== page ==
Art seen: July 11

Kauri Tops, by Colin McCahon.
Kauri Tops, by Colin McCahon.

(Milford Galleries Dunedin)

It is not an overstatement to say that Milford Galleries Dunedin has pulled out all the stops in its latest exhibition. Featuring many of the greatest names in 20th- and 21st-century New Zealand art, it is the most remarkable assemblage of works to have been seen in many years locally outside of the city’s main exhibition spaces of the DPAG and Hocken.

The display pits the big names from previous generations, such as Hodgkins and Woollaston, alongside more recent artists on the edge of achieving their own immortality. In doing so it not only brings together an astonishing collection but also allows the works to challenge the viewer — literally, in the case of Chris Bailey’s bronze Kaitiaki, captured in mid-wero stance — and also for the works to become sounding boards for each other. This is perhaps most clear in two large statues by Paul Dibble and Terry Stringer, standing opposite each other across the gallery space. The formal geometries of Ian Scott and the fluid colours of Gretchen Albrecht similarly face each other, seeming to give birth to the liquid etchings of Israel Tangaroa Birch, which have also been imbued by the mauri of Lisa Reihana’s Kurangaituku.

The exhibition is an eye-opening delight, and one that comes along far too seldom.

Tui, by Jay Hutchinson.
Tui, by Jay Hutchinson.
"An Untitled Landscape, Six Beers, and Your Cheapest Packet of Smokes", Jay Hutchinson


Jay Hutchinson’s latest exhibition continues the artist’s interest in psychogeography, the unearthing of narratives about the social life of a site through its often overlooked features.

Hutchinson has long used the symbolism of rubbish and detritus as an embodiment of the social history of a particular area. The artist embellishes found discarded objects with embroidery, raising the items from trash to a more artistic status. Using the titular six beer cans, Hutchison psychologically maps the West Harbour area of Dunedin, creating a series of small works from simple pieces of industrial archaeology.

Alongside these pieces are two much larger works, both of which are closer to installation than simple mixed-media works on canvas. The newer of these is Holiday, which uses an embroidered empty cigarette packet on a stack of pavers which were taken up from George St during the central city’s recent re-landscaping. The use of these bricks freezes the item at a distinct moment in time, representing central Dunedin at a specific point in its history.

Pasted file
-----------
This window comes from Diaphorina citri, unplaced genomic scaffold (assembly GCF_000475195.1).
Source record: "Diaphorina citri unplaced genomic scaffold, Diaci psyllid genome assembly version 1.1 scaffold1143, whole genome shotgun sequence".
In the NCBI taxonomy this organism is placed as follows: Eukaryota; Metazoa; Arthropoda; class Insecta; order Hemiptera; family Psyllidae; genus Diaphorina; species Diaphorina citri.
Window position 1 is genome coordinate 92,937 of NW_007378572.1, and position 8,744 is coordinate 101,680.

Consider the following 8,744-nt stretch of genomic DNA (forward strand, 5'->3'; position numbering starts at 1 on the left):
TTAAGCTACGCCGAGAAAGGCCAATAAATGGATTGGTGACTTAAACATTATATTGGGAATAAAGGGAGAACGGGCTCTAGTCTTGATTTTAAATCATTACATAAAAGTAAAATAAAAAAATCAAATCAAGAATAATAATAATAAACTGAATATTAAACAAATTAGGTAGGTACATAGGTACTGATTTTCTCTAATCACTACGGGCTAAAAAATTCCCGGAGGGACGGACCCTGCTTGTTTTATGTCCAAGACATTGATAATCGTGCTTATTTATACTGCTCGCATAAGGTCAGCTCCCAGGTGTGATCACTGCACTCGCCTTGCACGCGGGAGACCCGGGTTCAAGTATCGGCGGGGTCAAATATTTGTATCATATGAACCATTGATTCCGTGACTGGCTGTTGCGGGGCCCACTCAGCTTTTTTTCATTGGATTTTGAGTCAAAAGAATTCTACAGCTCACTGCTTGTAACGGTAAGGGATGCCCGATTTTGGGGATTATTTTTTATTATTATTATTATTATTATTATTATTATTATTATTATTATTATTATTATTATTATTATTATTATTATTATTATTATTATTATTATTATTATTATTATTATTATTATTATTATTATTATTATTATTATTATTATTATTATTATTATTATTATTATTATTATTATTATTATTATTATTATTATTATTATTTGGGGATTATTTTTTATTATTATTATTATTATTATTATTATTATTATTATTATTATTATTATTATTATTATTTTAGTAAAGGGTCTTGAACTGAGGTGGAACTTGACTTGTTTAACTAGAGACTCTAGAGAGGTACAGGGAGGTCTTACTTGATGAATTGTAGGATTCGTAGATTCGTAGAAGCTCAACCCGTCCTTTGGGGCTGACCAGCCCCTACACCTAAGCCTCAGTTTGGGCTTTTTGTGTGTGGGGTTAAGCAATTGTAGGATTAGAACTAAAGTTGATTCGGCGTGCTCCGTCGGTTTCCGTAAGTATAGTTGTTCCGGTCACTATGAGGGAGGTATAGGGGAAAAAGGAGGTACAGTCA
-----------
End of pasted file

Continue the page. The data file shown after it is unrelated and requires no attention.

The largest work on display is the only piece not created specifically for this exhibition. Based on a damaged fence seen in a Nelson alleyway, Untitled Nelson Landscape May 2019 painstakingly recreates the fence dent by dent using embroidered cotton sheets over a timber frame.

Kiwa (still), Isaiah Okeroa.
Kiwa (still), Isaiah Okeroa.
Kiwa, Isaiah Okeroa

(Dunedin Public Art Gallery Rear Window)

Isaiah Okeroa also uses psychogeography in the Dunedin Public Art Gallery’s Rear Window video exhibition, albeit exploring a sense of place across time and across the visible and invisible world.

The artist has created a multi-sensual work, which has been given the deliberately ambiguous title Kiwa, a term which can both refer to the Pacific Ocean and to the state of darkness encountered when a person closes their eyes. It also carries the connotation of sadness. As such, it encompasses both te ao o Kiwa, the Pacific and its islands, but also the nether region between waking reality and the mystical mystery of the dream world.

Okeroa uses the metaphor of the harakeke, a vital material in Māori craft and also one which can be woven into a near-unbreakable chain, connecting the peoples of Oceania with each other and also with their traditions. Using deliberately lurid and poster-ised colour combinations, the video layers double images of nature and city, outer peace and inner striving, ritual and the washing of the tide. The pairings emphasise the growing divide between the traditional and the modern and between modern life and the concepts of tikanga. The video is both stimulating and calming, jarring and calming.

By James Dignan